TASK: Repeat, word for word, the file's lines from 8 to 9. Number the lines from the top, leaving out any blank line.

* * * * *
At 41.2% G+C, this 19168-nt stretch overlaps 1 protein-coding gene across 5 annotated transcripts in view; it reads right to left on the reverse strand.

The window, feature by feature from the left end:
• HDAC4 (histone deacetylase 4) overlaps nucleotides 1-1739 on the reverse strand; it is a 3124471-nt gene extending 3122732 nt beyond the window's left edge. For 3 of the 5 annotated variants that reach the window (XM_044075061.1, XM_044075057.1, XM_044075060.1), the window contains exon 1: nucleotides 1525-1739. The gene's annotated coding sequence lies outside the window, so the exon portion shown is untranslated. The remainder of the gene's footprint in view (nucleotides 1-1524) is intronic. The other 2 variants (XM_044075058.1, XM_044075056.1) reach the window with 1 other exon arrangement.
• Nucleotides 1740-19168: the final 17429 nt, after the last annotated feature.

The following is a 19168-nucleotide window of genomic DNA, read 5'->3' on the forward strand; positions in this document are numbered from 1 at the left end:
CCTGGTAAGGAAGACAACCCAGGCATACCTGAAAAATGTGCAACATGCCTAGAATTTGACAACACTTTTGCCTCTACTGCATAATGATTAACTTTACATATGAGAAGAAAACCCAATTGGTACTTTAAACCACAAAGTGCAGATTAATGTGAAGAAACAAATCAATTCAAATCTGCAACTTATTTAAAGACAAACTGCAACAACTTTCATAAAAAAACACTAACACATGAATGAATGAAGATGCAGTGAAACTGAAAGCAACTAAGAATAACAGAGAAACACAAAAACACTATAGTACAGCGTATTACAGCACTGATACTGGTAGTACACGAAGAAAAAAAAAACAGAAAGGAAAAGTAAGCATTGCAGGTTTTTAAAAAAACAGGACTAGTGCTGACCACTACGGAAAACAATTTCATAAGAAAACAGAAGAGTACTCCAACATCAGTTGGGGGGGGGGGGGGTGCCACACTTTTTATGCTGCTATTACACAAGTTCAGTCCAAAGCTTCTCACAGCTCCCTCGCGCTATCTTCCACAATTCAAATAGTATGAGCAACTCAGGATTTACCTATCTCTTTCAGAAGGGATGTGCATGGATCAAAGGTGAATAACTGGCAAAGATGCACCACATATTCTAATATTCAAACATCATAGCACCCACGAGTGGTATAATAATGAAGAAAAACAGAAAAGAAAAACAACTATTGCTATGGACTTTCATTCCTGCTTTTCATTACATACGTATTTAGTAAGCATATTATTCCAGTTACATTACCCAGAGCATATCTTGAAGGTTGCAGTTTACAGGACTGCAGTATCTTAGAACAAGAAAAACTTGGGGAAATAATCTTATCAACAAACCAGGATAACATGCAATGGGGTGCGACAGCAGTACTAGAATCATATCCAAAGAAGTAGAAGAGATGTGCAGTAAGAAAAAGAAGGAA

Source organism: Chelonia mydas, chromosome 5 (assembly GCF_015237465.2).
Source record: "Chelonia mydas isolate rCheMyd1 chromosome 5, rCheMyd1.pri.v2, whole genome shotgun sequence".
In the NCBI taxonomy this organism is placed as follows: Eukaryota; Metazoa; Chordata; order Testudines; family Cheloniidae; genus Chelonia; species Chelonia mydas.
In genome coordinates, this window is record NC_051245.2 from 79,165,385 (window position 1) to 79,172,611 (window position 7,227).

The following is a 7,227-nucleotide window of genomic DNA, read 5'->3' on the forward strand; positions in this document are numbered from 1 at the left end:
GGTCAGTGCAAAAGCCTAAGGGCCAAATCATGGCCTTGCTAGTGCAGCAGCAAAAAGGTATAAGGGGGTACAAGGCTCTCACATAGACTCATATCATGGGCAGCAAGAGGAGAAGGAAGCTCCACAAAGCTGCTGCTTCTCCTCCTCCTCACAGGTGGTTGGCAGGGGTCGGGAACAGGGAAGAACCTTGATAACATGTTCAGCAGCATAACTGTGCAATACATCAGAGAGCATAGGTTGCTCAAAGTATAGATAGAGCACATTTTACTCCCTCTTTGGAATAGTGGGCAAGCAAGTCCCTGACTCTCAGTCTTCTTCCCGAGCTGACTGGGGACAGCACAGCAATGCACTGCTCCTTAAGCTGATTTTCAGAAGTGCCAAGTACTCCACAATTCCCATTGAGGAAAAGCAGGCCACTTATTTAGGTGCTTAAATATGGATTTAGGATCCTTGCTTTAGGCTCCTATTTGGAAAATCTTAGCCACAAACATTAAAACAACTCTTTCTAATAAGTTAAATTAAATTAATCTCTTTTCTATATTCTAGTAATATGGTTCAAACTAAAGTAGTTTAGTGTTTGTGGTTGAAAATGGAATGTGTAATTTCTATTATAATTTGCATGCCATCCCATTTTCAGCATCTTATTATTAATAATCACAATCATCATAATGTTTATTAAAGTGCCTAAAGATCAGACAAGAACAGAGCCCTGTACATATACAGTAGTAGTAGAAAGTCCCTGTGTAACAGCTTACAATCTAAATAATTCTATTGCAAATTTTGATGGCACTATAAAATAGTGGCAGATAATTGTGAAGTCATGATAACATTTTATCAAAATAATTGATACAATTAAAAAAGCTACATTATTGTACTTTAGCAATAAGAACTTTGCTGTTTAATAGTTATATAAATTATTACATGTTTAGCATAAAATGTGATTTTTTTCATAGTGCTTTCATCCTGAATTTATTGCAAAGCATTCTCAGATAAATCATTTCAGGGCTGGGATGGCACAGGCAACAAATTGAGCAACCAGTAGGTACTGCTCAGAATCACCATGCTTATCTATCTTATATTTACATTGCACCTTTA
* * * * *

Source record: "Chelonia mydas isolate rCheMyd1 chromosome 5, rCheMyd1.pri.v2, whole genome shotgun sequence".
In the NCBI taxonomy this organism is placed as follows: Eukaryota; Metazoa; Chordata; order Testudines; family Cheloniidae; genus Chelonia; species Chelonia mydas.